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Obviously, this being Ceylon I’m heading for, I decide to go with a Ceylon Early Grey tea to finish off.

Arrival

Eventually we start our descent into Colombo after a flying time of about three hours. There are quite a few CBs around, so it’s quite a bumpy ride. I’m struck by just how green and lush Sri Lanka looks from above.

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The terminal is fairly busy when we arrive. I make my way to immigration where the friendly immigration officer informs me that I need a visa for Sri Lanka which I should have obtained before arrival. Eventually though, we’re able to resolve the whole thing, I pay the fee and I’m in the country. Something tells me I’m going to like it here…

Conclusion

So what about SriLankan? Well, if I’m perfectly honest I have to say I really like them very much. The seat and cabin were in mint condition and this really is a much nicer way to travel on a three hours sector than on some narrowbody. The food was good too. But most of all, I think what really impressed me were their cabin crew who were really quite charming in the way they went about their business. I wouldn’t mind flying SriLankan again actually.

Oman Air, Business Class – Airbus A 330-300: Muscat to Kuala Lumpur

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Date: 13. April 2017
Departure: 10:10
Arrival: 20:40
Flight time: 6 hours 30 minutes
Seat: 10A, window

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Transfer in Muscat

Upon entering the terminal building in Muscat, transit passengers turn left and then head up one floor to transit security and the airside area beyond. As in Zürich, the terminal seems very quiet and is certainly calmer than the last time I was here in 2016.

The Lounge

The Oman Air lounge is operated by the same company that runs the Chedi hotel in Muscat and it shows clearly in the design of the lounge. The gentleman at reception informs me that boarding for my flight to Kuala Lumpur will be from inside the lounge.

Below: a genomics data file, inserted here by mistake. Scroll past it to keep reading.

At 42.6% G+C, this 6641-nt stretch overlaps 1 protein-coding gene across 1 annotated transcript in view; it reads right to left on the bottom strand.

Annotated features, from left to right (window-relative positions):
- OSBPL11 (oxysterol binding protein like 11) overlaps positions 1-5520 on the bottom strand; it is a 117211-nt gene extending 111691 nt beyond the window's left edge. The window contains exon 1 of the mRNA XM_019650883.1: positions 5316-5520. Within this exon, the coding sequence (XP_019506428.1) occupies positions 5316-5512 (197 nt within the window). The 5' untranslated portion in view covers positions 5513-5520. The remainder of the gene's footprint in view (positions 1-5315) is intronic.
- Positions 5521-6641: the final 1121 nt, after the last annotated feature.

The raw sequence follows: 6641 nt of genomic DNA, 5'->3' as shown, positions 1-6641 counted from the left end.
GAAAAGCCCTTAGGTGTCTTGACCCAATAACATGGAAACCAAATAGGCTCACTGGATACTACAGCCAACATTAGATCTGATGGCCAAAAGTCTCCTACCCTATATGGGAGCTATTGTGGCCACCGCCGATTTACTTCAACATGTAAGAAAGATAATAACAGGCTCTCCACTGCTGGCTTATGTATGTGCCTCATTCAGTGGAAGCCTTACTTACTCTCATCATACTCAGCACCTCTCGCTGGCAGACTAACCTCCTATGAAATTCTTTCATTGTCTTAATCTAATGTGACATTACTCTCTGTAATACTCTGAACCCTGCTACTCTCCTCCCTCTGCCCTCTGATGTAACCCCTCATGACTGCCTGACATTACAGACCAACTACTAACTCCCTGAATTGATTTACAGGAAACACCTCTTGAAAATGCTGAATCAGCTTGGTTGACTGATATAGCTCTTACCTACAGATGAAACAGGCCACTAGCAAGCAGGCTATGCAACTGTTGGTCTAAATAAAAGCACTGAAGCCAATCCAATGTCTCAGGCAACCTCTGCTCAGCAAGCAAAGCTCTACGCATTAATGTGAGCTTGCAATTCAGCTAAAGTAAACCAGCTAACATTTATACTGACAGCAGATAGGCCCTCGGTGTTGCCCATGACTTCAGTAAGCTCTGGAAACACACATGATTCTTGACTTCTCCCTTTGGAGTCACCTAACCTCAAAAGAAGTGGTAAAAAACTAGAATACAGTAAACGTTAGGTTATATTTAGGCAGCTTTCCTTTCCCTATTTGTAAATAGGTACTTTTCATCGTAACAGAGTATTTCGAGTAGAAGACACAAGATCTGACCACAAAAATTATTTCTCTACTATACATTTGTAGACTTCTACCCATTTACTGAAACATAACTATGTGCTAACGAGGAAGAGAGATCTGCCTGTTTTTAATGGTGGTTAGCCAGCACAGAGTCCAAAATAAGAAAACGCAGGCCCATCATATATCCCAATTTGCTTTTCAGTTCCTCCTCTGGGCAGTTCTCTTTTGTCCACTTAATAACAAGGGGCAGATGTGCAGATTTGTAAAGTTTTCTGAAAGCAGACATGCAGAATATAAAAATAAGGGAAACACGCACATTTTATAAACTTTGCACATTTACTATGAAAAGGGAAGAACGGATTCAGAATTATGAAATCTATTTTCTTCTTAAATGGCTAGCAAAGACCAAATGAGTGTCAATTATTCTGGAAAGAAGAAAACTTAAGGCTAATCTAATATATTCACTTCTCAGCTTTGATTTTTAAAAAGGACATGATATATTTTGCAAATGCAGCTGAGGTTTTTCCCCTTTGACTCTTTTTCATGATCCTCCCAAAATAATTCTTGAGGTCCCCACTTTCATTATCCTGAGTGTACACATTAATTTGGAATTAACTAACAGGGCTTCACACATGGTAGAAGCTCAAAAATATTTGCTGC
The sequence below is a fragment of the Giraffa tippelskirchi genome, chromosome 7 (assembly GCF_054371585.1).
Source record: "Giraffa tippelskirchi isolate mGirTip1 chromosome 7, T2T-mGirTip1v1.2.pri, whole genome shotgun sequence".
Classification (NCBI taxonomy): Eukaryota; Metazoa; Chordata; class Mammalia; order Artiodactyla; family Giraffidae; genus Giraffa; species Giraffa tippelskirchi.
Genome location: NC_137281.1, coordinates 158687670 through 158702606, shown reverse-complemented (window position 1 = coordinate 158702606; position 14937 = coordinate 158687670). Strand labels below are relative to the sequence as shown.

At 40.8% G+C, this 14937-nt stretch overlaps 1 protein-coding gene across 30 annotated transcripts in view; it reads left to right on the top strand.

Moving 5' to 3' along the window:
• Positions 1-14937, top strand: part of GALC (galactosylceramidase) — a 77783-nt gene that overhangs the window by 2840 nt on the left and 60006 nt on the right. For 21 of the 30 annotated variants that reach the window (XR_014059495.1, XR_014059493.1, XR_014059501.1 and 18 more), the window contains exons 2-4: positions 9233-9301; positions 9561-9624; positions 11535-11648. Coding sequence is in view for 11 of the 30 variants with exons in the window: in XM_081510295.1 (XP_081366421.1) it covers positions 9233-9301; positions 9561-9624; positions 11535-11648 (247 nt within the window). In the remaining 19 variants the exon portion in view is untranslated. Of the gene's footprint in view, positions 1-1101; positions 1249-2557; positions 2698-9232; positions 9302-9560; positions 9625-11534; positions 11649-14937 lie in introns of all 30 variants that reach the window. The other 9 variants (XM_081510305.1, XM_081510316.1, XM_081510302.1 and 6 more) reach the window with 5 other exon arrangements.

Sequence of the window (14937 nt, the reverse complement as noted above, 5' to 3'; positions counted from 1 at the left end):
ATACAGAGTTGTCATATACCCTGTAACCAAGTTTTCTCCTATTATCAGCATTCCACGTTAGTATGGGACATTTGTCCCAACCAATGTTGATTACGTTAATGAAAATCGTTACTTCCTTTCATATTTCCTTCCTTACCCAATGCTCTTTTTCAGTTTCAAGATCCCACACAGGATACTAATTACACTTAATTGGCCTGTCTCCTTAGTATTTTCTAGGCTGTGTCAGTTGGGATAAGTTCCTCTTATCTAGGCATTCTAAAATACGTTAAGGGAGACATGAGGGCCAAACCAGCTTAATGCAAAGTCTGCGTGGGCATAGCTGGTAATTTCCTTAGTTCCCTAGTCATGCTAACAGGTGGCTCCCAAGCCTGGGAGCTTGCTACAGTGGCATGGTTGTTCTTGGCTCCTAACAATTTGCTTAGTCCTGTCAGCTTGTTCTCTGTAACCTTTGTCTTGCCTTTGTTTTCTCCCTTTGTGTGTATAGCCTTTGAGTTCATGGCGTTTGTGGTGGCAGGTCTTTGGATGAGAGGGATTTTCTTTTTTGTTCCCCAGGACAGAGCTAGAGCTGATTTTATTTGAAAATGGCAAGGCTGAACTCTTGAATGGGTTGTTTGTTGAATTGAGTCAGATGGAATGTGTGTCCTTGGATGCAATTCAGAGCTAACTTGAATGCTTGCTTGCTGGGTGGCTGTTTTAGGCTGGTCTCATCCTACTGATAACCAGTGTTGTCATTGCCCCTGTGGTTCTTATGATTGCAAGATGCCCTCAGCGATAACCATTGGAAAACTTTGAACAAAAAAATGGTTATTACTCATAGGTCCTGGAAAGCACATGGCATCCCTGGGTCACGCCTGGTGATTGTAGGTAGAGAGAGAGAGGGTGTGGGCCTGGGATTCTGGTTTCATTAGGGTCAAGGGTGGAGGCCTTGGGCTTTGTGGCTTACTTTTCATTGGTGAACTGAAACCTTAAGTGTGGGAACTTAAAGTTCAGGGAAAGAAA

The lounge is also very quiet, with only a few seats here and there occupied. The lounge has all the amenities one might expect, including toilets and showers on the premises and a spa. Complimentary wifi is also available. Lounge access comes with a 15 minutes complimentary massage.

In theory, the lounge has some excellent views of the apron, but the curtains obstruct the view and I’m not about the make a spectacle of myself by lifting them to take pictures…

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The buffet is excellent!

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Boarding

At 08h20 I go to the boarding desk inside the lounge and the gate agent directs me down the stairs to ground level, where a small mini bus is waiting to take the KL bound passengers to their aircraft.

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Eventually pull up next to an Airbus A 330-300, together with the two regular busses carrying the Economy Class passengers. And then we wait. And we wait. And then we wait some more. Eventually, when our bus does start moving again, it’s to take us back to arrivals. I ask the bus driver what’s up but he’s none the wiser. So I step inside the arrivals hall and ask one of the Oman Air agents there about the status of my flight. To which he tells me to go back upstairs, through security again and then to gate 20 for further information.

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So I do that. At gate 20 nobody really seems to want to be responsible. So I ask some random guy in an Oman Air uniform what’s going on and he tells me that our flight has gone tech. I should return to the lounge and await further instructions. Brilliant! Oh yes, and I’m given the rather funky and very old school Egypt Air transit card. Not quite sure what to do with this though…